Wednesday, February 02, 2011

Nobelists Promotes Homeopathy

Dr. Luc Montagnier, the French virologist who won the Nobel Prize in 2008 for discovering the AIDS virus, and Brian Josephson, Ph.D., who won a physics Nobel in 1973, are both strong proponents of homeopathy.

This is the idea that you add to water some chemical you think is hurting you, dilute it several times, it becomes a tonic! Say, add some cyanide to a liter of water, mix, then take out a centiliter of the mixture, and add to a liter of pure water; take out a centiliter of the mixture, etc. You can do this 20 times and basically no salt is left. Homeopathy believes that water has a 'memory' of compounds that were once dissolved in it, which through another mysterious mechanism explains how homeopathy works. Skeptics of homeopathy, like me, think homeopathic medicines have nothing in them because they are diluted too much. Poison and medicine is a function of dose, after all.

I like this because it highlights people who are experts are not experts on everything, even within their field, and they often have insanely stupid ideas. That Heidegger was a Nazi, or PCR inventor Kary Mullis believes in astrology, John Nash was a paranoid schizophrenic, Newton believed in Biblical numerology, are not a paradoxes: the most imaginative people are the most credulous because they are prone to dismiss common sense. For creative thought, common sense is a bad master. Its sole criterion for judgment is that the new ideas shall look like the old ones. In other words it can only act by suppressing originality. Original minds find great unconventional ideas, but also lots of bad ones.

We all are reminded not to stereotype groups of people, but too often are told if someone has a wacky statement or belief, or does not understand something you think is obvious, this disqualifies them from debate on important issues (Paul Erdos couldn't understand the Monty Hall problem). Richard Dawkins commented on a case of religous descrimination at the University of Kentucky, arguing that if one believes in God that should be relevant to their jobs even if they keep such beliefs private, or if it such beliefs had no obvious relation to their job (say, an eye surgeon who is otherwise competent believing in fairies). He basically thinks one can't be really good at a job if you believe in things he finds stupid. I obviously disagree--not just with what he thinks are stupid ideas, but also that such stupidity disqualifies one for applying idea in other areas. I find comfort in the many perverse beliefs in creative minds, perhaps because I disagree with the consensus on many things and it's self-serving.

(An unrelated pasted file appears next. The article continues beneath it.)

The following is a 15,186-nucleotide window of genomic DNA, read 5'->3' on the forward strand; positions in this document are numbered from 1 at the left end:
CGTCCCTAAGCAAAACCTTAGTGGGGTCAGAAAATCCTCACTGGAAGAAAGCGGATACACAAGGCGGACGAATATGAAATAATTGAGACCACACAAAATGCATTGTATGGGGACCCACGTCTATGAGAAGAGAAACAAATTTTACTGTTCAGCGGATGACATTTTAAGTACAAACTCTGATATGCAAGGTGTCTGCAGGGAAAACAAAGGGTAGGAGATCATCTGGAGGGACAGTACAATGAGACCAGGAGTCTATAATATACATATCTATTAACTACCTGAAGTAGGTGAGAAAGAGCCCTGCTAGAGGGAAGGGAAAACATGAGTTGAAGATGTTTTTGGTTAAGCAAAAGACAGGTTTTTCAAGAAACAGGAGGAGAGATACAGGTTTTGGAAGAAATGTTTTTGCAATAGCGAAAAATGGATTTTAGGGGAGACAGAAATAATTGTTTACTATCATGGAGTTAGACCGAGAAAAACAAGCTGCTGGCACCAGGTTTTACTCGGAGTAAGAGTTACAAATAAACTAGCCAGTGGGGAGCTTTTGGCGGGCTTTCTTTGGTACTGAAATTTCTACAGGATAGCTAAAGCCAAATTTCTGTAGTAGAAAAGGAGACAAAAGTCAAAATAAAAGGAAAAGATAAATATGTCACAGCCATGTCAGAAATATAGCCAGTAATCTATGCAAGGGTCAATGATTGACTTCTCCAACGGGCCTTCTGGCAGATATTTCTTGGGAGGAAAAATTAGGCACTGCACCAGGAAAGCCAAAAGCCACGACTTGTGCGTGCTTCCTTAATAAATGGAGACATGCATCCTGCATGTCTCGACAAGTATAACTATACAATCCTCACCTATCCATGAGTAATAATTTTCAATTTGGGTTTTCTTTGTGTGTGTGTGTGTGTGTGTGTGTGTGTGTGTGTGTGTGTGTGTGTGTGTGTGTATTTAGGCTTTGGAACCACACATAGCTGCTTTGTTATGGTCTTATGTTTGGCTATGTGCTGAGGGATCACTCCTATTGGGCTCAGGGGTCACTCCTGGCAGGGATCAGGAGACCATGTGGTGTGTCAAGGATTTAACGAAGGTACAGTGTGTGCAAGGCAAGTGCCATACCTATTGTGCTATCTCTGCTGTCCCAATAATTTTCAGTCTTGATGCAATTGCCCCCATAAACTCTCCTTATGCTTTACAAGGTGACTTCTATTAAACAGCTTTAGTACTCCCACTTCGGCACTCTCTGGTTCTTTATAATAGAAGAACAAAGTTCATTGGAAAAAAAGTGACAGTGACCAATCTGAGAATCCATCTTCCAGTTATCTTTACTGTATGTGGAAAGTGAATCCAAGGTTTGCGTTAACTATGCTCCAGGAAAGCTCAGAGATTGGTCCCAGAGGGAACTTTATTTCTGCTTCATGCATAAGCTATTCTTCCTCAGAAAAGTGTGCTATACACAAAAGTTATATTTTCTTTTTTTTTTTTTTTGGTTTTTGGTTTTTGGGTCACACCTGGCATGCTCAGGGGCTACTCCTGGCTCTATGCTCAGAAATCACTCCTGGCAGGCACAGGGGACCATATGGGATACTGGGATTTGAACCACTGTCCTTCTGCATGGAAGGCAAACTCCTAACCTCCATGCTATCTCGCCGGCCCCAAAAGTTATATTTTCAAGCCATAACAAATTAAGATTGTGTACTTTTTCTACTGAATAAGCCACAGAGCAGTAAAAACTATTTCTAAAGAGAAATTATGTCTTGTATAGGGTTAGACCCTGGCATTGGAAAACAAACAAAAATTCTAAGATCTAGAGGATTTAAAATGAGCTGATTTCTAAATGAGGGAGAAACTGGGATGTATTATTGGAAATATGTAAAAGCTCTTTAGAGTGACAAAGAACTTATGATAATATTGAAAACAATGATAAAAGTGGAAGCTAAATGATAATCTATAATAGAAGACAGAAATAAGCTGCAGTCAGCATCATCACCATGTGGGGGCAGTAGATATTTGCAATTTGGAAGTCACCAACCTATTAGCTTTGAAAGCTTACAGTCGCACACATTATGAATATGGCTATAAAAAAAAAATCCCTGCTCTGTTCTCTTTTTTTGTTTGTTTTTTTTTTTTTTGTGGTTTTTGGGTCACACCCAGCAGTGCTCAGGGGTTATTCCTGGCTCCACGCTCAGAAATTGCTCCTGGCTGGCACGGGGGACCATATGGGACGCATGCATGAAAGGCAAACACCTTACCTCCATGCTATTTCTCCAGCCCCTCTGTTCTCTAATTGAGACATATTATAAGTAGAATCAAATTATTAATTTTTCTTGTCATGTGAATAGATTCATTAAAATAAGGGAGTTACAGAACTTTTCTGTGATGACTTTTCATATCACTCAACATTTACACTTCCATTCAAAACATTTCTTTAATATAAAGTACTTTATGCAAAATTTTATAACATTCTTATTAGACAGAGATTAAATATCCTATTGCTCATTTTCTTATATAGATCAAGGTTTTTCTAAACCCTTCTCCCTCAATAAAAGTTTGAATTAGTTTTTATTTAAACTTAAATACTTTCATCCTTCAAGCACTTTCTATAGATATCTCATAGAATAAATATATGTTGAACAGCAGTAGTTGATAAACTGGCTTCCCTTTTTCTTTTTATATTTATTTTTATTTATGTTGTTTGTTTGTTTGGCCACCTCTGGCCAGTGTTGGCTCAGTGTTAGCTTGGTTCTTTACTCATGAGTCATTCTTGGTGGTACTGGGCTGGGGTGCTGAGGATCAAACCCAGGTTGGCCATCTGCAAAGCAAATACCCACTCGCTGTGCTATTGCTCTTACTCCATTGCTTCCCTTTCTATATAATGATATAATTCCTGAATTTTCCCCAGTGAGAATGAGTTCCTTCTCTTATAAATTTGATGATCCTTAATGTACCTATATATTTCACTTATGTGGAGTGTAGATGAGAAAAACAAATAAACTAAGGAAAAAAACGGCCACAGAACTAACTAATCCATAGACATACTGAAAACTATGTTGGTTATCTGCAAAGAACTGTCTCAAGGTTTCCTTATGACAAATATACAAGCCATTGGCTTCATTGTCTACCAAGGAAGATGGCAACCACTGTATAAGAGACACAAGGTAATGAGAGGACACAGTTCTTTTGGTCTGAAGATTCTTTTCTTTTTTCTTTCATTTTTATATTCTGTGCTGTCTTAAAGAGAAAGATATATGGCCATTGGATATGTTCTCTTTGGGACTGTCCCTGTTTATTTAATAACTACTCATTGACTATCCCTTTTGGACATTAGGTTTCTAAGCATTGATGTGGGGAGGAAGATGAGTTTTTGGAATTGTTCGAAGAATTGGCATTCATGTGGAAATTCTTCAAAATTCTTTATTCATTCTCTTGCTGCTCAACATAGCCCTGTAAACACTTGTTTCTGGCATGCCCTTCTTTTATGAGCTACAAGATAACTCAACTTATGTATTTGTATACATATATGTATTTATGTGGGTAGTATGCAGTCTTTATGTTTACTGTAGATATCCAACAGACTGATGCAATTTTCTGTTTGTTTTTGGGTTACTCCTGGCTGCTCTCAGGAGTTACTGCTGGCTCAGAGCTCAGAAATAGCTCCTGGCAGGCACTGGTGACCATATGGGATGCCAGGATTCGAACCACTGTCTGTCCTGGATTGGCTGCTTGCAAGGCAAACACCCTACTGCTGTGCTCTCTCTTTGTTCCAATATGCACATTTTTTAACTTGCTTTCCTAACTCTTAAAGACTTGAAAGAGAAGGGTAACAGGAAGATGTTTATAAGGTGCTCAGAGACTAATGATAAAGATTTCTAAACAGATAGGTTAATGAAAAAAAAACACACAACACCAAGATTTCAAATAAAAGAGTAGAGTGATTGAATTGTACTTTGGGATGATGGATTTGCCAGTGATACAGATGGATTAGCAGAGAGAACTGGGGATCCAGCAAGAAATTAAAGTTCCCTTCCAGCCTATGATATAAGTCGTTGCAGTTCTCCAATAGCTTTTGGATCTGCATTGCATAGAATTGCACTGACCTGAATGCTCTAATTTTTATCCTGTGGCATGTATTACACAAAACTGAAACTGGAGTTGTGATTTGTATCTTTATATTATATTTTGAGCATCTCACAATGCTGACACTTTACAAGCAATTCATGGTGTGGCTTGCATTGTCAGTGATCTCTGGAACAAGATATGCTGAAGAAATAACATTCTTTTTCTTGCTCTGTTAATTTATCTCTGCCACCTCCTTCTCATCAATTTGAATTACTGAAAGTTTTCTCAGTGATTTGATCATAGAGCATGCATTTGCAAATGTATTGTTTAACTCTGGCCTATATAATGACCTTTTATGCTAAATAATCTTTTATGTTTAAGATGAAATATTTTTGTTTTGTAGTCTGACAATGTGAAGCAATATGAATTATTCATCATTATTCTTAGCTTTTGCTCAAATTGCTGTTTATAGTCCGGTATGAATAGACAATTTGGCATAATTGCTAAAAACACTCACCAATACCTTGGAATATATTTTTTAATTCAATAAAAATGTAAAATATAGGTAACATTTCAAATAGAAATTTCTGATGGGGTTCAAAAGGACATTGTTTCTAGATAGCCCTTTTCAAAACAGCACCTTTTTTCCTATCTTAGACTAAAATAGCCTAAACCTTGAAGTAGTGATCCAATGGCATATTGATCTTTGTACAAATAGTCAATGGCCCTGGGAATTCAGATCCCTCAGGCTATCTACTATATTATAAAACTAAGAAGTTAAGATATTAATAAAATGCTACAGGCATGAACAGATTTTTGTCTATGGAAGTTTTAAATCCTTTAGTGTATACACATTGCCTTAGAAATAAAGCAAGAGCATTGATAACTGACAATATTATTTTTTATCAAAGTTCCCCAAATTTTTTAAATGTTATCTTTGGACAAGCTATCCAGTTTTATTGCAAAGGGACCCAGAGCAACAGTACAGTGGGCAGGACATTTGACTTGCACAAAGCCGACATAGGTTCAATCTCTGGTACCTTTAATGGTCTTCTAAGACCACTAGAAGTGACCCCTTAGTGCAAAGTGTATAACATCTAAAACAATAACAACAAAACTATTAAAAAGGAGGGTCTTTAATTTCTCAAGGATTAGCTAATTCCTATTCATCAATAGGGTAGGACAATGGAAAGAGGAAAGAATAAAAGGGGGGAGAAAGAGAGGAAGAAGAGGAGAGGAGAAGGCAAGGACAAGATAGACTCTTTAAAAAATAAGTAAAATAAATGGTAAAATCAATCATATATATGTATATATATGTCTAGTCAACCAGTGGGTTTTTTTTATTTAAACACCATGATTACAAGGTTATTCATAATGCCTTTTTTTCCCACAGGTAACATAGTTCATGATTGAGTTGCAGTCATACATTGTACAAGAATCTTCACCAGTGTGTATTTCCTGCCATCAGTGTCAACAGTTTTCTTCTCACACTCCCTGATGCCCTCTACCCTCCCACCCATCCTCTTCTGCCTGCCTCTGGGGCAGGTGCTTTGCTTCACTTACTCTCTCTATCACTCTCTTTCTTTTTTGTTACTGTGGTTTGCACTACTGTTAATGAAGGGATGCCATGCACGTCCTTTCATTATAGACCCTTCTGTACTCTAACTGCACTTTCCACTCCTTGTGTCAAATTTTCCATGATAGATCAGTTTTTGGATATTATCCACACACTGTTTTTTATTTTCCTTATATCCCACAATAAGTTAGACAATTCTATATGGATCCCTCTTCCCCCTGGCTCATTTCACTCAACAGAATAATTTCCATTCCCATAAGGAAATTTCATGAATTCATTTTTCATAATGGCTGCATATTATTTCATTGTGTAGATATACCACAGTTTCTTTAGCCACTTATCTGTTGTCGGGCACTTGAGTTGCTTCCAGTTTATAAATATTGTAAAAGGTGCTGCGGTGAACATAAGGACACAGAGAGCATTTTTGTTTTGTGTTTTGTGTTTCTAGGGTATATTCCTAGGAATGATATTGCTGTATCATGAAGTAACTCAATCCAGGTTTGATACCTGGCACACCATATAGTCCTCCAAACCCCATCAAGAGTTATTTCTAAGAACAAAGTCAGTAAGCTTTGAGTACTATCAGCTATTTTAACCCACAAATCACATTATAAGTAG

In Brian Greene's new book Hidden Reality he promotes the idea of the multiverse, one of the oldest is the many-worlds theory, which conjectures that all of the possible histories of our world allowed for by quantum mechanics are realized in other universes. So, there's you winning the lottery, you as a rock-star, in all these other worlds. It's an intriguing idea, mostly because its the only one I know of that can explain the EPR paradox, but it's totally untestable, with no implications other than explaining reality via a fanciful reality. It is like the concept of God, it explains everything using faith.

Yet, I'm sure Dawkins would consider such physical musings reasonable. Indeed, Lawrence Krauss, who is often featured with Dawkins lambasting religion, spends his time working on a theory that explains the what was going on before the big bang, as if that was real science. The distinction between what Krauss finds so objectionable--religion--and his day job, is to me a matter of semantics.